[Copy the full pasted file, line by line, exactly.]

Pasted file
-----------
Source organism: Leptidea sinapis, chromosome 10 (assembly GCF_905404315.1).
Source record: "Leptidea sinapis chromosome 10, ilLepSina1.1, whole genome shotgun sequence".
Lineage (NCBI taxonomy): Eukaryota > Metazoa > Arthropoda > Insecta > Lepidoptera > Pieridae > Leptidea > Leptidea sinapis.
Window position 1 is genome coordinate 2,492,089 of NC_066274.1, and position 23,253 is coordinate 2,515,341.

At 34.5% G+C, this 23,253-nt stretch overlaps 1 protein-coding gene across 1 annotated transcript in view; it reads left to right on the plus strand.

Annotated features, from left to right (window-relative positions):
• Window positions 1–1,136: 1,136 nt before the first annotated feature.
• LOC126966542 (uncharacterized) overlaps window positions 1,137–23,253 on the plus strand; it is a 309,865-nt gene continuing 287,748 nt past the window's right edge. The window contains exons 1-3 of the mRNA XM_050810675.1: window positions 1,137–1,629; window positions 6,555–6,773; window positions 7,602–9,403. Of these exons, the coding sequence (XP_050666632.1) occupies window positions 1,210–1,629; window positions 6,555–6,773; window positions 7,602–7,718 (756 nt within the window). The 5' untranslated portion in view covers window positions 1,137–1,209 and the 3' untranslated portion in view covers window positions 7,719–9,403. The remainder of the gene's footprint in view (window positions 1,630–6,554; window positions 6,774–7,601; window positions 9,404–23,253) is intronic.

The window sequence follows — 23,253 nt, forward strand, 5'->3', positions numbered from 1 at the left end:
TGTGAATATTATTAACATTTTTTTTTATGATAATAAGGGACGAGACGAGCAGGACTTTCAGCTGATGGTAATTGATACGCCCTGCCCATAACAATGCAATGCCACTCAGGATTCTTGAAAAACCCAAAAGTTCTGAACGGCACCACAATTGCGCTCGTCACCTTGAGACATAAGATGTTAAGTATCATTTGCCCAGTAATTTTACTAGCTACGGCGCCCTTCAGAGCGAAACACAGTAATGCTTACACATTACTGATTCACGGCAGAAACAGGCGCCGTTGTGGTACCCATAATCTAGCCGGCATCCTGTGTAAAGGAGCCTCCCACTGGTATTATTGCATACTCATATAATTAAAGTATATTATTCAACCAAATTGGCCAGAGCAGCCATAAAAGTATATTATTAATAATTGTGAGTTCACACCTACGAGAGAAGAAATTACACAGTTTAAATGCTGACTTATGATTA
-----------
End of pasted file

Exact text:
Source organism: Leptidea sinapis, chromosome 10 (assembly GCF_905404315.1).
Source record: "Leptidea sinapis chromosome 10, ilLepSina1.1, whole genome shotgun sequence".
Lineage (NCBI taxonomy): Eukaryota > Metazoa > Arthropoda > Insecta > Lepidoptera > Pieridae > Leptidea > Leptidea sinapis.
Window position 1 is genome coordinate 2,492,089 of NC_066274.1, and position 23,253 is coordinate 2,515,341.

At 34.5% G+C, this 23,253-nt stretch overlaps 1 protein-coding gene across 1 annotated transcript in view; it reads left to right on the plus strand.

Annotated features, from left to right (window-relative positions):
• Window positions 1–1,136: 1,136 nt before the first annotated feature.
• LOC126966542 (uncharacterized) overlaps window positions 1,137–23,253 on the plus strand; it is a 309,865-nt gene continuing 287,748 nt past the window's right edge. The window contains exons 1-3 of the mRNA XM_050810675.1: window positions 1,137–1,629; window positions 6,555–6,773; window positions 7,602–9,403. Of these exons, the coding sequence (XP_050666632.1) occupies window positions 1,210–1,629; window positions 6,555–6,773; window positions 7,602–7,718 (756 nt within the window). The 5' untranslated portion in view covers window positions 1,137–1,209 and the 3' untranslated portion in view covers window positions 7,719–9,403. The remainder of the gene's footprint in view (window positions 1,630–6,554; window positions 6,774–7,601; window positions 9,404–23,253) is intronic.

The window sequence follows — 23,253 nt, forward strand, 5'->3', positions numbered from 1 at the left end:
TGTGAATATTATTAACATTTTTTTTTATGATAATAAGGGACGAGACGAGCAGGACTTTCAGCTGATGGTAATTGATACGCCCTGCCCATAACAATGCAATGCCACTCAGGATTCTTGAAAAACCCAAAAGTTCTGAACGGCACCACAATTGCGCTCGTCACCTTGAGACATAAGATGTTAAGTATCATTTGCCCAGTAATTTTACTAGCTACGGCGCCCTTCAGAGCGAAACACAGTAATGCTTACACATTACTGATTCACGGCAGAAACAGGCGCCGTTGTGGTACCCATAATCTAGCCGGCATCCTGTGTAAAGGAGCCTCCCACTGGTATTATTGCATACTCATATAATTAAAGTATATTATTCAACCAAATTGGCCAGAGCAGCCATAAAAGTATATTATTAATAATTGTGAGTTCACACCTACGAGAGAAGAAATTACACAGTTTAAATGCTGACTTATGATTA